View Full Version : On replacing door components...What a PAIN!

10-23-2007, 09:14 AM
After several months of enduring a balky door that sagged badly, and took it's toll on my door handles, I finally broke down last night and fixed everything...

First off was the door pins themselves. Before you start trying to knock them out it is a good idea to support the weight of the door with a floor jack and piece of scrap wood. Start by removing the stiff spring underneath the upper hinge. It is difficult to do but necessary. That should allow you enough access to the pin. If the pins are stock look carefully in the middle to see if there is a metal cuff around a recessed groove. This will severely impede the pin coming out if left on.

Next see about taking your door apart because I found that even without power locks or windows there were still wires going into the door. It's pretty straight forward until the moment of truth when you are sure you have all the screws out and you have to use a sharp outward/upward jerk to pop the panel off. I found two connectors with yellow and black wires going to the seat belt reels and one with orange and blue going inside the door. After carefully disconnecting them and removing the rubber hose I was ready to take the pins out.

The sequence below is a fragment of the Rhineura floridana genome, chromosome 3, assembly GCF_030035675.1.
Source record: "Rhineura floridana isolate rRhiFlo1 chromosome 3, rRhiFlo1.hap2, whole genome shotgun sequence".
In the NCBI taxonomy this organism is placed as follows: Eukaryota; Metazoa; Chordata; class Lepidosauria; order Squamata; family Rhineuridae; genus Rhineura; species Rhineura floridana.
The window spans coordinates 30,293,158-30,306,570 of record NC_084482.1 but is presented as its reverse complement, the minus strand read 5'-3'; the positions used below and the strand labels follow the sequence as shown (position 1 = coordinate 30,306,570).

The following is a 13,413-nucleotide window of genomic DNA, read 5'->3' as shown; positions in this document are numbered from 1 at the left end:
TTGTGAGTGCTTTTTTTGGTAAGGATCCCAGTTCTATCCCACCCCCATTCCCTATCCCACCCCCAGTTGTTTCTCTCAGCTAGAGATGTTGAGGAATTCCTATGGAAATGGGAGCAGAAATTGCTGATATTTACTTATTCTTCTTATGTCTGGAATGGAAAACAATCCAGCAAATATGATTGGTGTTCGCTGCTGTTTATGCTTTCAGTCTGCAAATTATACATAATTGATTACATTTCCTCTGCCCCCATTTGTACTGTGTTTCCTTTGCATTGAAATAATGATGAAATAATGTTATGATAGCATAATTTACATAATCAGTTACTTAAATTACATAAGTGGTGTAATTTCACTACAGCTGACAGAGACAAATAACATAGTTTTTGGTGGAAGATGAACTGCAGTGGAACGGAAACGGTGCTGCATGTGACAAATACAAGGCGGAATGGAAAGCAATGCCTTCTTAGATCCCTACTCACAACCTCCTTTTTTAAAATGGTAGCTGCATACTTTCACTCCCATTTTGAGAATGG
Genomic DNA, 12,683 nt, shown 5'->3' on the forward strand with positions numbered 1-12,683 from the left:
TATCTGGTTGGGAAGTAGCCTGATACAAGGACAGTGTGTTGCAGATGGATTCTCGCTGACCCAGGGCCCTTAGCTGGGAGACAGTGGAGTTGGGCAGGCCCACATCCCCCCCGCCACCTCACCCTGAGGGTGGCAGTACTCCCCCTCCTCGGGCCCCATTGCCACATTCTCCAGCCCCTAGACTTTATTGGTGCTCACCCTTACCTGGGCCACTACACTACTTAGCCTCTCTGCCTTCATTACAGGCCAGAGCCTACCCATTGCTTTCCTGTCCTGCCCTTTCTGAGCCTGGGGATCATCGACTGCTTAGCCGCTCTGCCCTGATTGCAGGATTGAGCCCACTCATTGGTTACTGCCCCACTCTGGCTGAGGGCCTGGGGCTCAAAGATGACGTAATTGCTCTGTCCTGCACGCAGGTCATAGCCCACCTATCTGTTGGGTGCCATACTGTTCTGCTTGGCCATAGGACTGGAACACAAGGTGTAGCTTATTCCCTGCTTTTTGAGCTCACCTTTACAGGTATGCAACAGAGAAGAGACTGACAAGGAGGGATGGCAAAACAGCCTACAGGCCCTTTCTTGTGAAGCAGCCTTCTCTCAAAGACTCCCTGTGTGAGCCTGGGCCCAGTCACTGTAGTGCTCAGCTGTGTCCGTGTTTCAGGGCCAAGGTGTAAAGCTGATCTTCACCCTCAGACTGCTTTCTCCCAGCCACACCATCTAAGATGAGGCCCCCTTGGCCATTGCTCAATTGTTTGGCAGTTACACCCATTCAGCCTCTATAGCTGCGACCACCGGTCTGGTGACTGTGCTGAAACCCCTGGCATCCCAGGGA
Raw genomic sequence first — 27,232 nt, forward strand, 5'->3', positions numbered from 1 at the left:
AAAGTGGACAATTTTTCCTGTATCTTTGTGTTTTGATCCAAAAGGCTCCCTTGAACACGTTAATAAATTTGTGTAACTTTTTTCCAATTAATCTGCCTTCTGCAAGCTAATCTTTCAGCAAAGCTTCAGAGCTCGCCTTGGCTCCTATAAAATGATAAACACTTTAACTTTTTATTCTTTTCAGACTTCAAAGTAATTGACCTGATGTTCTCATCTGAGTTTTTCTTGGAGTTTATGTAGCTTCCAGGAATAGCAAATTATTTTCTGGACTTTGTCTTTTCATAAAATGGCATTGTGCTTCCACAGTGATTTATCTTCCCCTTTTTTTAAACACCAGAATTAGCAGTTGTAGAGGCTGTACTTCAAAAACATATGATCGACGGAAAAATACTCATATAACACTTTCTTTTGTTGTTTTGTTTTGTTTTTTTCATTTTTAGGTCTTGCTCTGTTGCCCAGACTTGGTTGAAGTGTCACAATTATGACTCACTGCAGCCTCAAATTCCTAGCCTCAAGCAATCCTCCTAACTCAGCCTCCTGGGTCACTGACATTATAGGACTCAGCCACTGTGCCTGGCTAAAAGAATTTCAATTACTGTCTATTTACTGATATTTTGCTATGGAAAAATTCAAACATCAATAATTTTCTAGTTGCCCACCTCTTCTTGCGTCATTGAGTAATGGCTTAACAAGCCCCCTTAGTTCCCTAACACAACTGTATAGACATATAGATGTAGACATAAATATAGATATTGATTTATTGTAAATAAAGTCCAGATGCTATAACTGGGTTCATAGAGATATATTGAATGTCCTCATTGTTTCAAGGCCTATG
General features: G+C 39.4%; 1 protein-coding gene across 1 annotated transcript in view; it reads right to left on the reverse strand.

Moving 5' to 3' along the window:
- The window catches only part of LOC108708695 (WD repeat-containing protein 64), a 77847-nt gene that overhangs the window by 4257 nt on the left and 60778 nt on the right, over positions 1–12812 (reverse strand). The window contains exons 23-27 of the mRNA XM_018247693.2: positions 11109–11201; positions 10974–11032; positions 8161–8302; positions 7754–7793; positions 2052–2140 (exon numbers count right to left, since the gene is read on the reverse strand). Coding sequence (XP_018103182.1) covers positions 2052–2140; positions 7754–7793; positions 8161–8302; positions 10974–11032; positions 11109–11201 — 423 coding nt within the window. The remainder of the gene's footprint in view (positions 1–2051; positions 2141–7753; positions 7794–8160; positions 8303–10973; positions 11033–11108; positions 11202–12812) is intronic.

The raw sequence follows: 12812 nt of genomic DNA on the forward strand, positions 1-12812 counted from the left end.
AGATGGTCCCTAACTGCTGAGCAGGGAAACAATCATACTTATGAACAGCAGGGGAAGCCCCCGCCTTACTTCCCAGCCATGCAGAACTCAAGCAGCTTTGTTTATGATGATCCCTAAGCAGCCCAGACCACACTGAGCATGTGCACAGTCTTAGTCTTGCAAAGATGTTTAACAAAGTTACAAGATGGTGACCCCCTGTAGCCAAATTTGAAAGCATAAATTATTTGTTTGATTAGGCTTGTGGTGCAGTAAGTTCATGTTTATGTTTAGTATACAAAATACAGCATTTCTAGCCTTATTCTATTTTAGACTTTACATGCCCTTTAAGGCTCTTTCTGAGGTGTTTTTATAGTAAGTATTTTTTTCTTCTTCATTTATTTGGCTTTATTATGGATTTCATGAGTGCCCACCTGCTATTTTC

I used a long heavy chisel to offset my blows enough to where I wasn't attempting to swing into the crevice. Then a suitable diameter screwdriver to knock it the rest of the way. Not always easy again because of the odd approach angles. Once the pins cleared the first half of the brackets they seemed to come out ok, although some WD-40 and some door jiggling does help too. This is where having someone to help is handy, though not always necessary.

After removing the door and gently resting in on some sawhorses I set to removing the plastic vapor barrier and whatever pieces prevented me from doing so. The plastic is tough but not indestructable so be careful because you will need to put it back on afterwards.